Word family noun shine shininess adjective shiny verb shine outshine
From King Dictionary of Contemporary Englishshineshine1 /ʃaɪn/ ●●● S3 verb (past tense and past participle shone /ʃɒn $ ʃoʊn/) 1 [intransitive]SHINE to produce bright light The sun was shining. The moon shone brightly in the sky.shine in/on That lamp’s shining in my eyes.2 [transitive]SEND if you shine a light somewhere, you point it in that directionshine something on/at/around etc something Shine that torch over here, will you?3 [intransitive]SHINY to look bright and smooth Marion polished the table until it shone. She had shining black hair.4 [transitive] (past tense and past participle shined) to make something bright by rubbing it SYN polish His shoes were shined to perfection.5 [intransitive]HAPPY if your eyes shine, or your face shines, you have an expression of happinessshine with ‘It was wonderful!’ Kate replied, her eyes shining with excitement. 6 [intransitive not in progressive]GOOD AT to be very good at something The concert will give young jazz musicians a chance to shine.shine at/in Peter didn’t really shine at school.7 shining exampleTHESAURUSto produce lightshine to produce bright lightThe sun was shining.flash to shine brightly for a very short time, or to shine on and off very quickly many timesLightning flashed across the sky.The police car’s lights were flashing.glare to shine with a very strong light which hurts your eyesThe sun glared in her eyes.flicker to shine with an unsteady light – used about a flame or lightThe candle flickered and went out.twinkle if stars or lights twinkle, they shine in the dark in a way that seems to change from bright to faint, especially because you are a long way away from themstars twinkling in the skyThe harbour lights twinkled in the distance.glow especially literary to shine with a warm soft lightLights glowed in the windows.blaze literary to shine very brightlyThe lights of the factory were still shine by reflecting lightsparkle/glitter if something sparkles, it shines with many small bright points when light is on itThe sea sparkled in the sunlight.Jewels glittered around her neck.gleam to shine by reflecting the light – used especially about smooth clean surfaces, or about someone’s eyes or teethThe sword’s blade gleamed.a gleaming sports car His blue eyes gleamed with amusement.glint to shine with quick flashes of lightThe knife glinted in the sunlight.glisten literary to shine – used about wet or oily surfaces. Used especially when saying that someone’s eyes are full of tears, or someone’s skin is covered in sweatAs they were leaving, her eyes glistened with tears.His forehead was glistening with sweat.The wet chairs glistened in the afternoon sun.catch the light if something catches the light, it shines because it is reflecting lightHer diamond ring caught the light. shine through→ See Verb table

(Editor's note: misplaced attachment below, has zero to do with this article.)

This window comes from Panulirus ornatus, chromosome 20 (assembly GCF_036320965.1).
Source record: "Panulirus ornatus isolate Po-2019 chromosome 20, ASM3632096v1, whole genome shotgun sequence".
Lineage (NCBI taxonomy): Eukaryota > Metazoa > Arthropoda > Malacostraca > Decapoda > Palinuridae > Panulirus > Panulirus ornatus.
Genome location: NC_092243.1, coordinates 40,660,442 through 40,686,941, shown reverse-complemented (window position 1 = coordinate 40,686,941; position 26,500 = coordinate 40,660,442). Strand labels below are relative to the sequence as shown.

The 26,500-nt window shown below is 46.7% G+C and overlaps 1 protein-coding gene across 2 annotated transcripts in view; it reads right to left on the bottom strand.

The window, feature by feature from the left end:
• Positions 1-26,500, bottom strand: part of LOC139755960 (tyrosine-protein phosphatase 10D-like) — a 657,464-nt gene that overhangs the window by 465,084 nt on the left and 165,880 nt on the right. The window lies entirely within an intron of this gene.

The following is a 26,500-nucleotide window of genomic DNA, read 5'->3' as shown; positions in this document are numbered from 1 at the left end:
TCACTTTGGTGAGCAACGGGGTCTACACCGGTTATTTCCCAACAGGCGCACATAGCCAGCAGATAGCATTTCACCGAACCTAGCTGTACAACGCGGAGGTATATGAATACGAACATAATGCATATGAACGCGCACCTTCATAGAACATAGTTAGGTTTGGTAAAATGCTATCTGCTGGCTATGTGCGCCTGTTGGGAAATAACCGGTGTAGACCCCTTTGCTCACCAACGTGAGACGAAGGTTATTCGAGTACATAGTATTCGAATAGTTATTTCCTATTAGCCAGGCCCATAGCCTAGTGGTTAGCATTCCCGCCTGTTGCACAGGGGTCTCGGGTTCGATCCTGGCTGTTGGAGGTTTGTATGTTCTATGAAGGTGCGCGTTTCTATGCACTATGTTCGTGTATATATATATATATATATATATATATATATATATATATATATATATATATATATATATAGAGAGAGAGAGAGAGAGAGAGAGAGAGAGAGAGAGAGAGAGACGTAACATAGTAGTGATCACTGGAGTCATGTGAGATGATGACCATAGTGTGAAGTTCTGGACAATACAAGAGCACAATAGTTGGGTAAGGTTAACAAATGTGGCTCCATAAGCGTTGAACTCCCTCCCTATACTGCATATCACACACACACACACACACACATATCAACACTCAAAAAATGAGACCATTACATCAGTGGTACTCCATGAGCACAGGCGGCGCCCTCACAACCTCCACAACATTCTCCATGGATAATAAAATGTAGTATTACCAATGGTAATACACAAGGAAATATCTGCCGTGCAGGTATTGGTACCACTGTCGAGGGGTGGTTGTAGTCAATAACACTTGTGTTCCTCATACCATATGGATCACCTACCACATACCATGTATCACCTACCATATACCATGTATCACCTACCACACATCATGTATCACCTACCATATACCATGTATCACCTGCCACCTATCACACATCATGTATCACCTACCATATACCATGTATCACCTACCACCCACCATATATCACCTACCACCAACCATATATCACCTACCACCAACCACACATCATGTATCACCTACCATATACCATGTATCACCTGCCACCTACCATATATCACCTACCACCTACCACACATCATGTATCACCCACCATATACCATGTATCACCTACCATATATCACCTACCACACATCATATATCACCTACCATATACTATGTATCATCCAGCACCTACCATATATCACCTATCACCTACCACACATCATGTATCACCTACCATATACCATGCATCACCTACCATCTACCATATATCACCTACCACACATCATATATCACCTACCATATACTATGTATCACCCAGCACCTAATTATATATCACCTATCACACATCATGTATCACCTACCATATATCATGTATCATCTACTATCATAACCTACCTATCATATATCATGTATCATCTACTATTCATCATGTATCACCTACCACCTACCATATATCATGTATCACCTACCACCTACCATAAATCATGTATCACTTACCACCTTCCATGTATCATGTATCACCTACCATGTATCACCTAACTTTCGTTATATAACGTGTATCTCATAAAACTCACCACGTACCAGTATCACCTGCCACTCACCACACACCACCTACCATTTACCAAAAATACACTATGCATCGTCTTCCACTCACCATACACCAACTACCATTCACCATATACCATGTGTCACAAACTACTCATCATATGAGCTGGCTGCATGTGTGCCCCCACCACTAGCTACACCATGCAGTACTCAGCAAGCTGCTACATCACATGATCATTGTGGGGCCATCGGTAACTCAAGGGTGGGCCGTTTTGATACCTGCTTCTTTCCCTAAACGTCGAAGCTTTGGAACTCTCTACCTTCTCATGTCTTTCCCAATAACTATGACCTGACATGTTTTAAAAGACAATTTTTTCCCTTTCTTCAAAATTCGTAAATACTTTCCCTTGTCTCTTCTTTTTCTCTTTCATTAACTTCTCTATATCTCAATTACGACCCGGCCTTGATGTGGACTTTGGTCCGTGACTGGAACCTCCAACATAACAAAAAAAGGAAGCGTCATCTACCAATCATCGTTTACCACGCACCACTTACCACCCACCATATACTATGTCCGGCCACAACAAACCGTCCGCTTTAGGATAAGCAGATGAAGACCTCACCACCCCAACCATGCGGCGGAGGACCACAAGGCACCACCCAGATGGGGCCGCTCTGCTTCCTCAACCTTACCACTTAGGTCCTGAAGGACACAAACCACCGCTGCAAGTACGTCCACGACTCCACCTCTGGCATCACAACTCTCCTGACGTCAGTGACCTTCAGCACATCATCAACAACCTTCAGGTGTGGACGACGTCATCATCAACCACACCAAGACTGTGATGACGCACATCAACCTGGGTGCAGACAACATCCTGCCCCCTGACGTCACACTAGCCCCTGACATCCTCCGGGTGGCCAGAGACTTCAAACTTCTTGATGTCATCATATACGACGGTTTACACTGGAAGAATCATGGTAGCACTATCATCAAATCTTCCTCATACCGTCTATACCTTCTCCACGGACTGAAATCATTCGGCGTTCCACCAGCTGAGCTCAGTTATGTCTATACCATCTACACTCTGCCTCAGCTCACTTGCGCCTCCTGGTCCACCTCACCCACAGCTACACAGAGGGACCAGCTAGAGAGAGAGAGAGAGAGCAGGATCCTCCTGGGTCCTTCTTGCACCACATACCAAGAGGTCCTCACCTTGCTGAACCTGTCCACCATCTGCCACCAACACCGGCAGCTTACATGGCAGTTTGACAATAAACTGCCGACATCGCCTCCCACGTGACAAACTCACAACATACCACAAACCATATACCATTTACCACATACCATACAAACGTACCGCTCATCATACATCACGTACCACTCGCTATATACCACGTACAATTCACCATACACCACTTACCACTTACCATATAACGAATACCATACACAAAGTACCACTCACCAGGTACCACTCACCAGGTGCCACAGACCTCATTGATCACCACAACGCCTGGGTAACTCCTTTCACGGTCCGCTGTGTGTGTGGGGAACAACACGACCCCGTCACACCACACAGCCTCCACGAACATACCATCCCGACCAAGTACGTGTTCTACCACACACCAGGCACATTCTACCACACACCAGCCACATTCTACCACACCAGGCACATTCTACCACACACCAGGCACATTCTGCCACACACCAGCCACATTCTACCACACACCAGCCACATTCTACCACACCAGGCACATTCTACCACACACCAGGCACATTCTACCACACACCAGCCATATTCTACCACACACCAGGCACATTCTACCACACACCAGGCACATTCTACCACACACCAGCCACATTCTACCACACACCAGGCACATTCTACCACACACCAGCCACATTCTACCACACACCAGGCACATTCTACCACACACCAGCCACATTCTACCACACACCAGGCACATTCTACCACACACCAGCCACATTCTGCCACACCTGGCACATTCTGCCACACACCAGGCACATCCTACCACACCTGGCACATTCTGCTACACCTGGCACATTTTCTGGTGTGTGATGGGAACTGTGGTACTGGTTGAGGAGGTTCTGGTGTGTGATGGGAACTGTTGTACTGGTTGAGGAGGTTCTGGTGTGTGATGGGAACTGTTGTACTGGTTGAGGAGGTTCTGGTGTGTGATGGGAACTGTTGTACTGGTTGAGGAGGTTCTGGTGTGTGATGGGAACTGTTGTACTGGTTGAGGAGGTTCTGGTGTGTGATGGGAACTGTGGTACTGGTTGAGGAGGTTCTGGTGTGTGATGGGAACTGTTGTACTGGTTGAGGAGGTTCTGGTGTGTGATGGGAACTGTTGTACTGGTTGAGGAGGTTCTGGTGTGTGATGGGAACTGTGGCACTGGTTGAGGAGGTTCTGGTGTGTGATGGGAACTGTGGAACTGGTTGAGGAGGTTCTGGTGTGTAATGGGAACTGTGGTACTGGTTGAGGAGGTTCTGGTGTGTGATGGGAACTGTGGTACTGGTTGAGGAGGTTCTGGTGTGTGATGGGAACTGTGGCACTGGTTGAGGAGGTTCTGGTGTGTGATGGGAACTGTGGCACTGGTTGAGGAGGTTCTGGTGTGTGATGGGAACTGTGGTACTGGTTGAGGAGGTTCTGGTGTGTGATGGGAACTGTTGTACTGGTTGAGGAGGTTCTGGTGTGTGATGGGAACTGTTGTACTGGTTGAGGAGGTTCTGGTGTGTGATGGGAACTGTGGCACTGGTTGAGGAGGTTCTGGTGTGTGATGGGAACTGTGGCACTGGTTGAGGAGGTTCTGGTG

Examples from the Corpus